What Sets High-Growth Architecture/ Engineering Firms Apart?

Karl Feldman
Posted on: 04/16/18
Written by: Karl Feldman
Topics: Marketing

Turning Your Doers Into Sellers_EBOOK_2016The Hinge Research Institute recently released their 2018 High Growth Study. The study, now in its third year, covers all professional services, including accounting, architecture, construction, consulting, engineering, finance, legal and technology.

With more than 1,000 companies participating, the study took an especially in depth look at A/E/C firms. In fact, architecture, engineering and construction services firms made up more than 21 percent of the sample.

While the study’s main aim was to reveal insights into marketing and revenue generation across professional services, it also closely examined why some A/E/C firms grow faster than others — and exactly what actions they’re taking to achieve that level of growth.

Here are five key A/E/C insights uncovered in the 2018 High Growth Study:

Slower average industry growth

In a trend consistent with professional services firms as a whole, A/E/C firms reported their third year in a row with a median annual revenue growth dip, down to 9.1 percent in 2017 from 10.3 percent in 2016. However, it isn’t just A/E/C firms that are facing slower rates of growth. While consulting and technology companies are growing at a slightly faster rate than A/E/C firms, their growth percentages were also down heading into 2018.

The war for top talent has been a focus area for years but heading into 2018 – it was identified as the number one challenge to A/E/C firms. Market unpredictability and increased competition were also identified as major pressures, driving higher business development and marketing spend.

Yet, high growth is still happening

Nearly one-third of A/E/C respondents reported figures that classified them as “high-growth firms.” This means they experienced compound annual growth of at least 20 percent for three consecutive years — and, for many firms, their growth rate was far higher. In fact, the median annual growth rate among high-growth firms was a staggering 36.7 percent, which is nearly three times the industry average.

The results demonstrated that potential for high growth was not dependent on firm size, with only 50 percent of the high-growth firms classified as mid-sized or large. So, what are these firms doing differently to achieve such success in an industry full of challenges and change?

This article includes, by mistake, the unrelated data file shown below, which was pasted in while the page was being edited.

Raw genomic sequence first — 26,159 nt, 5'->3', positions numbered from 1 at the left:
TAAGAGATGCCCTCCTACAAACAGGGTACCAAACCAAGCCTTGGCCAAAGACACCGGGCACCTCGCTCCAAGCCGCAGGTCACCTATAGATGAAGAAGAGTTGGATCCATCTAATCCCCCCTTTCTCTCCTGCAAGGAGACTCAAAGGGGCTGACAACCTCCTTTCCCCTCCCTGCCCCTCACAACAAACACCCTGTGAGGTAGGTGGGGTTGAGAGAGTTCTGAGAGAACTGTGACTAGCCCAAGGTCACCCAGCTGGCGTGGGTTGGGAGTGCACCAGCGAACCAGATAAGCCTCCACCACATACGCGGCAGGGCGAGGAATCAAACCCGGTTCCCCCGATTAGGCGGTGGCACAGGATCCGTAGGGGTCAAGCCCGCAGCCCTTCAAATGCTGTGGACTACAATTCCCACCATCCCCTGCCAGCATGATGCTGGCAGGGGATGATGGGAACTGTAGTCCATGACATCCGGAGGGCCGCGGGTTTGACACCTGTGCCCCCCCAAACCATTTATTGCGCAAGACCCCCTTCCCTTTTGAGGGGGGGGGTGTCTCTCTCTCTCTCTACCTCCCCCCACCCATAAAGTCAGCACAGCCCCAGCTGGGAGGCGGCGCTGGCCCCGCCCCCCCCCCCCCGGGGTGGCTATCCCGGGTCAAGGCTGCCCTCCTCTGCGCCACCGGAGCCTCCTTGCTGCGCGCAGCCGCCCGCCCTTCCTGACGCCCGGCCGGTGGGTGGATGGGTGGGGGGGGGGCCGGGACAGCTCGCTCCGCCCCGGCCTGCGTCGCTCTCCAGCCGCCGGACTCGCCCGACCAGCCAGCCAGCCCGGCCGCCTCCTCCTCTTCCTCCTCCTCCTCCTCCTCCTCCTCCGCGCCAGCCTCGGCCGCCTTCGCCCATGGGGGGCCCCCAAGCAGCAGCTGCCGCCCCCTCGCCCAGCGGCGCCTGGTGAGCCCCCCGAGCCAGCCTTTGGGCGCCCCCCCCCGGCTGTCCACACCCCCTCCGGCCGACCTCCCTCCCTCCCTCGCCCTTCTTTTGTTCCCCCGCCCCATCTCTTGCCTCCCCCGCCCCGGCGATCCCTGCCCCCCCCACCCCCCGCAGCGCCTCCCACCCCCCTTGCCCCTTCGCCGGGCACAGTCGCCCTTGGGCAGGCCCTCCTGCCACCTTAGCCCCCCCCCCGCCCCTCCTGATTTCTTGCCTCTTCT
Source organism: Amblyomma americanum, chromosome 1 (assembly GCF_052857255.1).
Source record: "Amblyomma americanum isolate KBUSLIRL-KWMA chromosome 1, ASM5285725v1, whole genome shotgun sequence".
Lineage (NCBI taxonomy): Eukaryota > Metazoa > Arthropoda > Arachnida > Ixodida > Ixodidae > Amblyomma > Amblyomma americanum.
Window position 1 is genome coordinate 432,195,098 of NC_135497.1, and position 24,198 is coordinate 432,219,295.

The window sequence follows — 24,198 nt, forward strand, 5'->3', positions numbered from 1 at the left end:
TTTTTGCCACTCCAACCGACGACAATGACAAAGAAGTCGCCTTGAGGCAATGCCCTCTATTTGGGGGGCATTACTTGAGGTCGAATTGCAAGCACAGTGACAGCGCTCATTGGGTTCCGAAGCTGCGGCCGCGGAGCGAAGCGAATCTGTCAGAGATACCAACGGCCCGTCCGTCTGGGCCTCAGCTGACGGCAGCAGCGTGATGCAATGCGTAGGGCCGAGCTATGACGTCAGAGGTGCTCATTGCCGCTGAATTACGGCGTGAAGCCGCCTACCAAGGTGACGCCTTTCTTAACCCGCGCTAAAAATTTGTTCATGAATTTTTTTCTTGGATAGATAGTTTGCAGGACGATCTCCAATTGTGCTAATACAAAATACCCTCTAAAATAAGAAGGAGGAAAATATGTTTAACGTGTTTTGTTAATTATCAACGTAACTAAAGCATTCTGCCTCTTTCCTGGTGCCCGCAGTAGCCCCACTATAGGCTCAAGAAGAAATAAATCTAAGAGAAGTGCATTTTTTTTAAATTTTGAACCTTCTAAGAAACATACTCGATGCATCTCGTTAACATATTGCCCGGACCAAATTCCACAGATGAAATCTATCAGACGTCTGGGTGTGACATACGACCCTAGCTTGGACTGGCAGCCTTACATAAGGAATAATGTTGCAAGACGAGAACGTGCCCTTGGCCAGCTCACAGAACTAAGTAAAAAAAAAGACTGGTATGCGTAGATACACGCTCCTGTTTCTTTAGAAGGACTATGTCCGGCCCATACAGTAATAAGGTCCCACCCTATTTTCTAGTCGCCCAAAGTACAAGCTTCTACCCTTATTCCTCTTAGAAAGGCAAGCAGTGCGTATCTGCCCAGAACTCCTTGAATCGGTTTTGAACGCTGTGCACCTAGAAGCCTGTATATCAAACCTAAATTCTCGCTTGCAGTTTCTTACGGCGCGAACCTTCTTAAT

The high-growth difference

The 2018 High Growth Study examined the habits and priorities of these firms to determine what was driving their higher than average growth numbers. The behaviors that most directly led to higher growth can be broken down into three categories:

  • Their priorities: Rather than focusing on the aspects of a changing industry that they can’t control, high-growth firms were more likely to prioritize their own understanding of the marketplace. The results of the study revealed that high-growth firms were nearly four times as likely to perform regular research on their target markets.

  • Their focus: While they typically avoided specializing in a particular industry, high-growth firms are more likely to specialize, in general. This means they are adept at identifying the skills and features that differentiate their services from the competition.

  • Their approach: High-growth firms aren’t necessarily investing more in marketing, but they are investing differently. While the AEC industry as a whole has been slower to adopt digital marketing tactics, high-growth firms are twice as likely to take a digital or content marketing approach. They also attend more conferences and events that prioritize visibility.

By examining the priorities, focus and approach that distinguish high-growth firms from slower-growth firms, A/E/C firms can identify potential areas for improvement to combat the declining industry average.

To learn more, download a free executive summary of the 2018 A/E/C research.

About the Author: Karl Feldman is a Partner at Hinge. He guides leading architecture, engineering, and construction clients through the complexities of research, marketing strategy, brand building, and web site development. Karl regularly blogs and speaks about professional services marketing and strategy.

PSMJ is always looking to publish diverse views on emerging issues and trends in the A/E/C industry. If you would like to respond on this topic or comment on any other, we invite you to submit a 500-word post on any industry-related topic. We look forward to hearing from you.

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